The MR arterial spin labelling technique (ASL) technique uses water in arterial blood as an endogenous contrast agent by detecting magnetically labelled blood quality. When there is subcurrent passing through the region of interest, the change of tissue signal intensity reflects information of local tissues blood perfusion. With the continuous updates of technology, software and hardware, this technique is now in clinical practice. 3D-pCASL is widely used as a safe and reliable method to quantitatively evaluate tumor blood perfusion . Although brain lymphoma may invade vascular endothelial cells and even vascular walls, we found no obvious neovascularization, ASL hypoperfusion is apparent. Da Rocha  stated that hypoperfusion was a particular sign of lymphoma that was related to the lack of angiogenesis in tumor tissues and the extrusion and infiltration of microcirculatory vessels by tumor cells. Of the nine AR-PCNSL cases, six showed hypoperfusion, a finding similar to that in previous studies of normal immune lymphoma . Among the 10 cases of infectious disease, there were two cases of PML with high perfusion in the periphery, and the other eight cases showed low perfusion. There was no significant difference between two groups.
Improvement of diagnosis efficiency in multimodal MR combined with conventional MR
AR-PCNSL and infections are difficult to diagnose in conventional MR. When the corpus callosum is involved, it is considered to be AR-PCNSL. Infectious lesions such as PML could be considered when the lesions are not enhanced. The sensitivity, specificity and a total consistent rate in diagnosis of AR-PCNSL by conventional MR were low. Conventional MR combined with DWI/ADC had improved sensitivity, but its specificity was decreased and its total consistent rate was unchanged. DWI, as a more commonly used clinical sequence, had the advantages of a short time and insensitivity to motion artifacts. Additional DWI sequence scans could reduce the missed diagnosis rate of AR-PCNSL. We should pay more attention to ADC in diagnosis of AR-PCNSL and infections. The sensitivity, specificity and total consistent rate of the conventional sequence combined with SWI-ITSS were found to be 100%, 70.0%, and 84.2%, respectively. The sensitivity and total consistent rate of the conventional sequence combined with SWI were improved compared with the conventional sequence. However, the time required to scan the whole brain takes much longer, taking approximately 4 min. If every AIDS patient underwent this sequence, it would undoubtedly cause great pressure to clinics and reduce work efficiency. Therefore, we recommend that when distinguishing AR-PCNSL from toxoplasmosis or tuberculoma, this sequence should be scanned as soon as possible to obtain a correct diagnosis.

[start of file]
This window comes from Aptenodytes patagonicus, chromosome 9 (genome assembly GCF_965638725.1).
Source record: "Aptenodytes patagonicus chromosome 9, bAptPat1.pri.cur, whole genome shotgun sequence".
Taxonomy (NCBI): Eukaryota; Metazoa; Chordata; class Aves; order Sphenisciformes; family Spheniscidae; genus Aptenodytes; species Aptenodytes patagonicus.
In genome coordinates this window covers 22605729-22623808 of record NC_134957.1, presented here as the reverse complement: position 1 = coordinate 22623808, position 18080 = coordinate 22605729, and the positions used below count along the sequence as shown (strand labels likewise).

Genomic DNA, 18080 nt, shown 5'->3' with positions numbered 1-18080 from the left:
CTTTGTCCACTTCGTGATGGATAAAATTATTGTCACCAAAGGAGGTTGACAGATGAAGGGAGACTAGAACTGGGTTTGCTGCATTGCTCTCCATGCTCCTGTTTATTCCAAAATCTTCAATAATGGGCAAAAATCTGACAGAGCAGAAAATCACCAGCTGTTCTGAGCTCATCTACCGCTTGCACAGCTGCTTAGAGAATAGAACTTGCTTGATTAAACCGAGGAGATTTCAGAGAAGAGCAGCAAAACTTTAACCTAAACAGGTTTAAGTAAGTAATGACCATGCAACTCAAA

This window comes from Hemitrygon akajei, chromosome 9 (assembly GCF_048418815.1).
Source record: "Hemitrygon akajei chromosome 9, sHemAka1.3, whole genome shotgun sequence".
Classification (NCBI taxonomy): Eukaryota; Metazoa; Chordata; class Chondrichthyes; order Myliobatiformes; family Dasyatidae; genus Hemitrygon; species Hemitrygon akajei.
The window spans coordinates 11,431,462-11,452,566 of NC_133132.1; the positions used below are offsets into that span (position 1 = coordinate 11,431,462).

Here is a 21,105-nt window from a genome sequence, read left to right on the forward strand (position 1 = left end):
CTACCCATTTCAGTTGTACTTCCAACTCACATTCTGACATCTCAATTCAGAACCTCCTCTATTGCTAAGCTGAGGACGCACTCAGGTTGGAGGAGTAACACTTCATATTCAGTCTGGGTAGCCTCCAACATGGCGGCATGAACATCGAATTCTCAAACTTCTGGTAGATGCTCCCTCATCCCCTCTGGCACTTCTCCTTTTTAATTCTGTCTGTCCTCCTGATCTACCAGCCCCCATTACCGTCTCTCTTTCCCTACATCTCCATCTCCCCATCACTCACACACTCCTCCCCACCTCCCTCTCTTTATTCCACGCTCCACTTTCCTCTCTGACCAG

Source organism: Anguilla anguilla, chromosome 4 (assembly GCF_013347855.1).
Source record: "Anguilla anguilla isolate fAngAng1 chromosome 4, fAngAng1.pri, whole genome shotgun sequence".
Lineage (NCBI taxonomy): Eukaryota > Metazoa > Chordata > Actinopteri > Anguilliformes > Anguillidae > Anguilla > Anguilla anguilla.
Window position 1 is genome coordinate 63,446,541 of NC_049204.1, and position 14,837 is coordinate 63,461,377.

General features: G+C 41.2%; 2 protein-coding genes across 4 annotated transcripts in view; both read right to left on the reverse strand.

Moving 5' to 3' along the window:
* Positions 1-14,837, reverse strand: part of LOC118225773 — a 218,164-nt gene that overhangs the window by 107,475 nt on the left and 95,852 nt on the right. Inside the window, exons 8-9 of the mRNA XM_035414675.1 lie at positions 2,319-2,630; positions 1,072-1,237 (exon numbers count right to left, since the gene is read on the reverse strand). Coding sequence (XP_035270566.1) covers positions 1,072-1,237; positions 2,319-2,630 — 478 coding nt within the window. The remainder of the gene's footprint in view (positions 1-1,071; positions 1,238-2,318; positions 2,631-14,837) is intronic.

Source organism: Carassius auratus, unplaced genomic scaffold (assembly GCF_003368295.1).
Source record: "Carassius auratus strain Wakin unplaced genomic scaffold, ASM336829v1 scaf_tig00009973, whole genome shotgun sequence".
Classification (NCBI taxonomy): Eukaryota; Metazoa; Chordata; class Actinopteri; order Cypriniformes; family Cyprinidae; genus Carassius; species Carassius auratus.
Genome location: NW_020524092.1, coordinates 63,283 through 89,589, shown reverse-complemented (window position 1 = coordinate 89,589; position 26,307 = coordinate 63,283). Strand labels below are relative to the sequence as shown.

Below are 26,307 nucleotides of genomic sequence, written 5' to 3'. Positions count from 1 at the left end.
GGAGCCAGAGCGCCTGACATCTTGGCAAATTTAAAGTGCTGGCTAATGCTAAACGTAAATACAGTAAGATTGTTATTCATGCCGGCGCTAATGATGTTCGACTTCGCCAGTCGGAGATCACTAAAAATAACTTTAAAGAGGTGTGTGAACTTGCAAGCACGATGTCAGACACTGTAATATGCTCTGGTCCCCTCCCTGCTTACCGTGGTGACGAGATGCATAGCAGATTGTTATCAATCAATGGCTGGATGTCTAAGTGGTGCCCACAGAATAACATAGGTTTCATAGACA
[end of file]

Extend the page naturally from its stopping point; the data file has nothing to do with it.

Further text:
The other MR methods in differential diagnosis
1H-MRS was used in AIDS. Some research  showed that the N-acetyl aspartate (NAA)/creatine (Cr) ratio was significantly lower in PML and lymphomas than in infections. The presence of a lipid signal was more frequent in lymphomas than in infections. We will use MRS in the differential diagnosis of AR-PCNSL afterwards.
MR fingerprinting accelerated with machine learning and radiomic algorithms. It could be used to predict tumor grading and mutational status of patients with cerebral gliomas . Maybe we can use it to distinguish AR-PCNSL and infections in the future.
A multivalent nanoprobe comprising one Fe3O4 nanoparticle and several rituximab antibodies was onstructed for the targeted imaging and enhanced treatment of lymphoma with CD20-positive Raji cells positive . Cell targeting experiments and MR signal (T2 measurements) can not only distinguish lymphoma from infections, but also observe the curative effect of the drug . We hope we can use it in the future.
Shortcomings of this study
The sample size of the study was insufficient. The pathology results in the infection group were more and relatively complicated, which might have affected the determination of MR signs and the total consistent rate of the statistical results. The next step in this field of study is to increase sample collection. In this way, more objective results can be obtained, leading to further clarity on the early clinical diagnosis of AR-PCNSL.
For AIDS complicated with intracranial lesions, we should pay more attention to ADC in diagnosis of AR-PCNSL and infections. SWI should be taken when distinguishing AR-PCNSL from infection. The multimodal MR (DWI/ADC or SWI-ITSS) combined with conventional MR could improve the diagnosis of AR-PCNSL.